Business Insider was writing lately about Citi’s view to disruptive technologies. The picture they have drawn about this payment ecosystem is quite interesting. This ecosystem or value chain has many players and many roles. Most of them have their own old positions to protect and there are only few new players visible who have nothing to lose. Maybe some of the potential players are left outside of this picture? Interesting equation for future is who will have power combined with interest to create something tangible about mobile payments?
Second part of equation is the tricky end user. When considering the issues related to end user acceptance of mobile payments most crucial roles are played by easiness and availability. I experienced mobile payments at beginning of this century, while queuing to lunch at premises of an innovative and advanced company. Only reason for queue there was the test drive of mobile payments, which was taking considerably more time to process than just wiping the debit card. This experiment was disappearing after few months trial period. Availability (solution was based on SMS) of solution was secured, but easiness was forgotten. These are the same issues todays mobile payment solutions are challenged with: you need to deliver the key (currently credit or debit card) of some sort that is widely accepted among users and utilization must be easier than earlier. I think Google, PayPal, Apple or similar companies could have chance to challenge global banks and credit card companies because of their current user base.
Third part of equation is the merchant: what is it there for them? New solutions definitely should increase competition, but in stable markets where debit cards are widely used cost structure for merchants is already quite bearable compared to highly charged credit cards. This will increase the challenge for new comers: get high availability fast with competitive pricing.
Definitely interesting opportunity for players in different parts of value chain, although i think credit and debit cards were already quite mobile. Now all players in related industry need to think out of the box to pick the benefits of this disruptive trend and its impacts into payment value chain. I believe that end results will be easing up everyday life of consumers.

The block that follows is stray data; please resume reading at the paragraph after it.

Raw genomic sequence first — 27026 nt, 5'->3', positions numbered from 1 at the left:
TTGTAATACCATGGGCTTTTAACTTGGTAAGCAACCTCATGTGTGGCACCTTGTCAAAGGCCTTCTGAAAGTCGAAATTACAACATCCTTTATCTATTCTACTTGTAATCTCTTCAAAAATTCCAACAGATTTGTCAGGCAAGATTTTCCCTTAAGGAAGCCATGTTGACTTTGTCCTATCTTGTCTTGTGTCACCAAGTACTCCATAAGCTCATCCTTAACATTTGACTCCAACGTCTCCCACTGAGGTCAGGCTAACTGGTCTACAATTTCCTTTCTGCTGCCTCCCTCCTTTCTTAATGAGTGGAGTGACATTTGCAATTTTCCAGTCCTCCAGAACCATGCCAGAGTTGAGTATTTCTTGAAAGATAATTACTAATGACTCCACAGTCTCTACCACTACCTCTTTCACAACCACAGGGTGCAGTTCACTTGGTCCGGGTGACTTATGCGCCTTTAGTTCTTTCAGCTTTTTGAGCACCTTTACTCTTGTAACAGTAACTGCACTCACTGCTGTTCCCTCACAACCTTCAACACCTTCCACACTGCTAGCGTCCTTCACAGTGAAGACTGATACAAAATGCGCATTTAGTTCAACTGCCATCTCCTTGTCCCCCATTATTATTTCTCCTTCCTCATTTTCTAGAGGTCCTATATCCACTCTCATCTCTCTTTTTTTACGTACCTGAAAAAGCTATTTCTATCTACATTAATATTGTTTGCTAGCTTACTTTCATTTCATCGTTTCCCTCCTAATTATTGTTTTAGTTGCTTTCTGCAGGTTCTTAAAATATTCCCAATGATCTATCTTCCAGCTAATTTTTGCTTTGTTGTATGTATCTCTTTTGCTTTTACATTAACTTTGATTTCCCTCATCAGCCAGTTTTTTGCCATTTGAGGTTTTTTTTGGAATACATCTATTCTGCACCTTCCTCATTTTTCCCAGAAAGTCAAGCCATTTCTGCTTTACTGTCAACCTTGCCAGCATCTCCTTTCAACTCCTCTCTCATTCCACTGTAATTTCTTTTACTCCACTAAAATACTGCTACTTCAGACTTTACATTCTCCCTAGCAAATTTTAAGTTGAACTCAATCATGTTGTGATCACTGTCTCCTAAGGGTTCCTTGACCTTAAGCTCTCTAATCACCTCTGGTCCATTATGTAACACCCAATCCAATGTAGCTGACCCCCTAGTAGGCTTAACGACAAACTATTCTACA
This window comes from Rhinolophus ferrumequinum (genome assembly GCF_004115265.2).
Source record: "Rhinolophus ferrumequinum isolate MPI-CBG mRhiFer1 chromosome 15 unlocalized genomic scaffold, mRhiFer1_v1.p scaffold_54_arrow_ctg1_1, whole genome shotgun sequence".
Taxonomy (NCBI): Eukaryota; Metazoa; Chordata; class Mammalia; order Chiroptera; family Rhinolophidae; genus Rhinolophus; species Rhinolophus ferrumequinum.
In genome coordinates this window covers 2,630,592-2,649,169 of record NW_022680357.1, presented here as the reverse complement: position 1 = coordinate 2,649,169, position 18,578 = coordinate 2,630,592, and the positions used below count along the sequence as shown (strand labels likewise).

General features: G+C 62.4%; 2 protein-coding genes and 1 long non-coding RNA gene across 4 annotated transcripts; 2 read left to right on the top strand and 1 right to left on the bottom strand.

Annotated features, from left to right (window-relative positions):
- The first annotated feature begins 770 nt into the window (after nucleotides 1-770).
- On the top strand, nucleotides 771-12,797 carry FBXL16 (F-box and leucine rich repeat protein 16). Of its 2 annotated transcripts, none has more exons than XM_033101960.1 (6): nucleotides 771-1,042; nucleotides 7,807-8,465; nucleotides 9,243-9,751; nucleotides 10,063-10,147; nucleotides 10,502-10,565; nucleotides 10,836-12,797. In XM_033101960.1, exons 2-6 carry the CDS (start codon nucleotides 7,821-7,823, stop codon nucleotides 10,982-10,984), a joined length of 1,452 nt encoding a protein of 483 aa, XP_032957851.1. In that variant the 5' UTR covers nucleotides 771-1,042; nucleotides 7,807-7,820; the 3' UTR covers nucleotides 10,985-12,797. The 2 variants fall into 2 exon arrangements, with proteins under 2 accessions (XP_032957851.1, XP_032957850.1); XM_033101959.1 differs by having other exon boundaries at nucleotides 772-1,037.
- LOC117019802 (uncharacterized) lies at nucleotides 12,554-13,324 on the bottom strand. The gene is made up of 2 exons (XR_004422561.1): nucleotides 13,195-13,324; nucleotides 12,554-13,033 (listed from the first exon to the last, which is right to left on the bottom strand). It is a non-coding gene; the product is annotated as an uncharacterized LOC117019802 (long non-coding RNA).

Real time utilization of analyzed data provides new opportunities for solutions. Collection, combination and modeling capabilities are critical for success and need to develop significantly from current stage. What we would like to do and what we can do might differ when we take in real time as parameter.
Social media will find its role as part of data flow and contact channel. Enormous ammount of data is daily created in social media, which can and most probably will be used commercially at the end of the day.
Opening data sources and developing tools are easing up enrichment of data. Many governmental organizations all over the world are opening their data sets for public use. Good set of available data now is visible in www.data.gov
This book has introduces nice way to analyze current architecture level of an organization. I find it helpful as with this kind of model you can turn an abstract thing like enterprise architecture more tangible and it also provides means for pointing out the progress while you are seeking higher levels of maturity of architecture. Naturally you may need to adjust some of the measures defined in the model, but basic principles introduced in this book provide clear and good starting point.
We have utilized the ideas from this book successfully at same time also taking benchmark of our architecture maturity level in iCMG’s competition. The category we participated was “New service offering”. Basic story from us was business transformation that is supported by growing enterprise architecture maturity level. Naturally you need also committed and capable people to utlize the framework, it is not working alone.